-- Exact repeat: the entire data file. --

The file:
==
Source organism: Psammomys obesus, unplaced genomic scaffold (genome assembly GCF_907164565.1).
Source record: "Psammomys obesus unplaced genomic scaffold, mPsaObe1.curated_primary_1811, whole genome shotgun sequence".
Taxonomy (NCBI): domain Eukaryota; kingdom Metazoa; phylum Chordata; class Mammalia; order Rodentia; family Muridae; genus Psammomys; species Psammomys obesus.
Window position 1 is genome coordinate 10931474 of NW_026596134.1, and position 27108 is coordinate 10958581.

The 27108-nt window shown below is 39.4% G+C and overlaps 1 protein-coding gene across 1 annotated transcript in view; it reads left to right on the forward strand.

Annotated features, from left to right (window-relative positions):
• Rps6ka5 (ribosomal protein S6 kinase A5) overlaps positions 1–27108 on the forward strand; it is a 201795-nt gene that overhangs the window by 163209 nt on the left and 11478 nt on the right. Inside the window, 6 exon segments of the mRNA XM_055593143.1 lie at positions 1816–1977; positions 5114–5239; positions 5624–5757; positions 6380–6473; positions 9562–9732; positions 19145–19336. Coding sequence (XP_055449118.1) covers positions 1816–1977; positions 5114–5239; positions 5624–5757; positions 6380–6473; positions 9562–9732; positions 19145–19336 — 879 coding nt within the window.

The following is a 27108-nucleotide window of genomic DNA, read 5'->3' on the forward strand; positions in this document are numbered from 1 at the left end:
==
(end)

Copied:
Source organism: Psammomys obesus, unplaced genomic scaffold (genome assembly GCF_907164565.1).
Source record: "Psammomys obesus unplaced genomic scaffold, mPsaObe1.curated_primary_1811, whole genome shotgun sequence".
Taxonomy (NCBI): domain Eukaryota; kingdom Metazoa; phylum Chordata; class Mammalia; order Rodentia; family Muridae; genus Psammomys; species Psammomys obesus.
Window position 1 is genome coordinate 10931474 of NW_026596134.1, and position 27108 is coordinate 10958581.

The 27108-nt window shown below is 39.4% G+C and overlaps 1 protein-coding gene across 1 annotated transcript in view; it reads left to right on the forward strand.

Annotated features, from left to right (window-relative positions):
• Rps6ka5 (ribosomal protein S6 kinase A5) overlaps positions 1–27108 on the forward strand; it is a 201795-nt gene that overhangs the window by 163209 nt on the left and 11478 nt on the right. Inside the window, 6 exon segments of the mRNA XM_055593143.1 lie at positions 1816–1977; positions 5114–5239; positions 5624–5757; positions 6380–6473; positions 9562–9732; positions 19145–19336. Coding sequence (XP_055449118.1) covers positions 1816–1977; positions 5114–5239; positions 5624–5757; positions 6380–6473; positions 9562–9732; positions 19145–19336 — 879 coding nt within the window.

The following is a 27108-nucleotide window of genomic DNA, read 5'->3' on the forward strand; positions in this document are numbered from 1 at the left end: